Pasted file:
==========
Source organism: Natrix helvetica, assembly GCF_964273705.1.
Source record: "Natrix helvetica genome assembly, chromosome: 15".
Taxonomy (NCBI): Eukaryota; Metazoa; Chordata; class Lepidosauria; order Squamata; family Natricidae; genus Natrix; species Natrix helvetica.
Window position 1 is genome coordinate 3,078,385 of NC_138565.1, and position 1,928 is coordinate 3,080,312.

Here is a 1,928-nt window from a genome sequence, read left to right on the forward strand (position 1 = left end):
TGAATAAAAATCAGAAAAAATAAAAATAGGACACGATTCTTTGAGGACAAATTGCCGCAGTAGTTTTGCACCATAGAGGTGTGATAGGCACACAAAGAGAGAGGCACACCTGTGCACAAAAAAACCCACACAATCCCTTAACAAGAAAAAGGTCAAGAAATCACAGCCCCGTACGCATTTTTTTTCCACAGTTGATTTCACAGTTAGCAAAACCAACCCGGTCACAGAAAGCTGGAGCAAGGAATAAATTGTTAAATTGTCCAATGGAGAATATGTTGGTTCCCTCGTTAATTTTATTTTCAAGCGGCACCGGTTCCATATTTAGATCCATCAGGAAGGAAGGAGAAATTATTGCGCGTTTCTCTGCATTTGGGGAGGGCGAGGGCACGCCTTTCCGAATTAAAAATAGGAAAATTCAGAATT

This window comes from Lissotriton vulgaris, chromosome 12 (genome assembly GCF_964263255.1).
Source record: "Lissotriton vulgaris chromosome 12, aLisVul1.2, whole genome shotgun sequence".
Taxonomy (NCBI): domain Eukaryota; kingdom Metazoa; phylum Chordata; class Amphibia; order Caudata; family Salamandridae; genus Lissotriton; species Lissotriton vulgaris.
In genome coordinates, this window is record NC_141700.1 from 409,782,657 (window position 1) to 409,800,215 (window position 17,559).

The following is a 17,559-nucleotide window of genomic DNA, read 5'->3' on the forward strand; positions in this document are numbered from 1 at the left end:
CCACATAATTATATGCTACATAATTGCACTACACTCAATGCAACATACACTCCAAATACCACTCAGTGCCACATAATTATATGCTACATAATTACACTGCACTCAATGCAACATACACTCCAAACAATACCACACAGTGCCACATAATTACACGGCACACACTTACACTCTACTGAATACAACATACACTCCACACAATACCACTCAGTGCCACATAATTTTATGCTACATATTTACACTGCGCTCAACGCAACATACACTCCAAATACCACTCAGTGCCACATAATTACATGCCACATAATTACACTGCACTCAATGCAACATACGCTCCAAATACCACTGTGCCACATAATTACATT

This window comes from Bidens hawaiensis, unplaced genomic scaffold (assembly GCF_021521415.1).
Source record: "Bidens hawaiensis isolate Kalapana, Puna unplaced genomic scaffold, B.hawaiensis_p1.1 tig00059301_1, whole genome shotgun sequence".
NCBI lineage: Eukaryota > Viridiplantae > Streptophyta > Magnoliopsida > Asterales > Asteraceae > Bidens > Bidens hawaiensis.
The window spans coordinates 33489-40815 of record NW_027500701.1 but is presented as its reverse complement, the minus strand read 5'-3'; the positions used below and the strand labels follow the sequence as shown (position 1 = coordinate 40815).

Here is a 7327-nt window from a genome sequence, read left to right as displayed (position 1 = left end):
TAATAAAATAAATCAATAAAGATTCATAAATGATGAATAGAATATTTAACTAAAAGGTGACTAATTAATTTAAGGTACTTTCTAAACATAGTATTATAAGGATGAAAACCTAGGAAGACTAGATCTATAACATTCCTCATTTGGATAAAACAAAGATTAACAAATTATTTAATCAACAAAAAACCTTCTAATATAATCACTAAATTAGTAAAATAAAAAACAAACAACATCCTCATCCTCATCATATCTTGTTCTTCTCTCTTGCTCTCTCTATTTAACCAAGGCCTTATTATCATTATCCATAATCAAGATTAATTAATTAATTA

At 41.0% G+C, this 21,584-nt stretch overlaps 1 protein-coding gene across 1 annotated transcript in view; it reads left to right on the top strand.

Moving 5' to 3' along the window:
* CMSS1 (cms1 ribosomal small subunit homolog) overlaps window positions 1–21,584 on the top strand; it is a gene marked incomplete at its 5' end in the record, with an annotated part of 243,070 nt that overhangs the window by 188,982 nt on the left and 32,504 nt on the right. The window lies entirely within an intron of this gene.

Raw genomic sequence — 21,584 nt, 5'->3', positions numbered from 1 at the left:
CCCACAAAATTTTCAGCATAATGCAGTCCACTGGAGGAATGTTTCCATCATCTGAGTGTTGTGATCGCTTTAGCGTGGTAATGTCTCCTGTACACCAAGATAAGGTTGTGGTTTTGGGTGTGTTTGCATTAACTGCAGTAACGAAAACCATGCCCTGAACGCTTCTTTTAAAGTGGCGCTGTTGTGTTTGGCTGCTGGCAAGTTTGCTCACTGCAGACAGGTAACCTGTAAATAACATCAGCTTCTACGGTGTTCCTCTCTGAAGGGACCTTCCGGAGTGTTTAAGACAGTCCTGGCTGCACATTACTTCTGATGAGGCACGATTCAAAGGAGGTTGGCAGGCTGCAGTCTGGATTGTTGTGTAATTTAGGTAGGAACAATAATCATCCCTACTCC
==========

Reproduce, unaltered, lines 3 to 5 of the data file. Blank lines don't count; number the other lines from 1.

Taxonomy (NCBI): Eukaryota; Metazoa; Chordata; class Lepidosauria; order Squamata; family Natricidae; genus Natrix; species Natrix helvetica.
Window position 1 is genome coordinate 3,078,385 of NC_138565.1, and position 1,928 is coordinate 3,080,312.

Here is a 1,928-nt window from a genome sequence, read left to right on the forward strand (position 1 = left end):